Study on The potential effects on consumers of the real lifetime of products display

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The controlled and limited lifetime of products is one of the main issues in European industry. In this context, the European Economic and Social Committee adopted an opinion on "Product lifetime and consumer information. For a more sustainable consumption: industrial products lifetime and consumer information at the service of better consumption[1]".

Following this opinion, the EESC is launching a study to experiment behavioural changes in the purchase of a product when its lifetime is indicated.

The main hypothesis of this study is that pointing out a product's lifespan can favour a better understanding of the importance of consuming sustainably and responsibly. It could also mean that less wealthy households would be inclined to pay more for a product that has better quality and that will last longer.

Progress of the study

As general indications, this study could be done in a laboratory where an e-commerce situation would be simulated, so as to limit the costs of a "true" packaging campaign. A very large amount of products (electronics, textile, etc.) can be used for this study. The testing has to be done in two steps. First, consumer behaviour regarding the labelling of the life expectancy of a product has to be observed with a group of consumers that don't know the objective of this study, in order to know if the labelling does influence the final choice. Then, the study has to be done on consumers that have previously been told the aim of the study. The study can be utterly completed with personal and collective interviews.

Regarding the display of the label, it can either be presented in a numerical form (example: expected lifetime of 5 years) or as an estimation based on colour codes and pictograms. It can show the average lifetime expected based on an average number of uses (i.e.: 8 years for a dishwasher) or the number of uses expected for the product (i.e.10 000 prints for a printer). The labelling can also show how much the product costs per year of life expectancy.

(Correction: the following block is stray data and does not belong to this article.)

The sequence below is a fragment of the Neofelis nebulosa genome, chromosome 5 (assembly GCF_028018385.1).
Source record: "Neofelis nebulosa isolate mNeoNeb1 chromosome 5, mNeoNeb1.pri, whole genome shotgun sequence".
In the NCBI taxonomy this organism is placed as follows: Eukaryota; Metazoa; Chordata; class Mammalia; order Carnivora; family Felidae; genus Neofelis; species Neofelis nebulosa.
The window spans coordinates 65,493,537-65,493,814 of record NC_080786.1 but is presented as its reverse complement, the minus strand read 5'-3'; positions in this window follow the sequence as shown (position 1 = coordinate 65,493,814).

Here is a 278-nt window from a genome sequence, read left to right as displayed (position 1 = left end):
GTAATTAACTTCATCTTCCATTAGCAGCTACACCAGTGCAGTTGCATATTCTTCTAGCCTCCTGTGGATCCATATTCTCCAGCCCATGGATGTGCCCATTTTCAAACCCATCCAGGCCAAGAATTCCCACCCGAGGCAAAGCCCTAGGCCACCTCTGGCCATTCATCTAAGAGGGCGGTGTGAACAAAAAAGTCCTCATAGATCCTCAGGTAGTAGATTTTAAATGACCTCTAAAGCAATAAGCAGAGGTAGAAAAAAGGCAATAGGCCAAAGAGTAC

Study Conclusions

Besides the impact on the consumer of the information related to the lifetime of a product, this study can bring some other answers. For example, are prices elastic depending on the announced life expectancy? Is it better to inform on the lifetime expectancy or on the use expectancy? Is certification by a standardisation office effective? Does the indication of the price/year ratio influence the consumer's calculations? What kind of labelling is preferred? Is the category of products, their price, or the consumer's profile an important variable for their behaviour? Would an information campaign have an amplifier effect? Etc.

Indicative calendar

  1. Launching of the invitation to tender: estimated timing is Friday 20 February 2015
  2. Deadline for submission of offers: 2 calendar weeks following the launching of invitation to tender
  3. Contract award:  estimated timing is 16 April 2015
  4. Draft report: 4 months following the signature of the contract by all parties
  5. Final report: 6 months following the signature of the contract by all parties



Send your expression of interest to participate or request for information to the following mail box (before the deadline mentioned below with Brussels time)


Wednesday, Mí Feabhra 18, 2015 - 18:00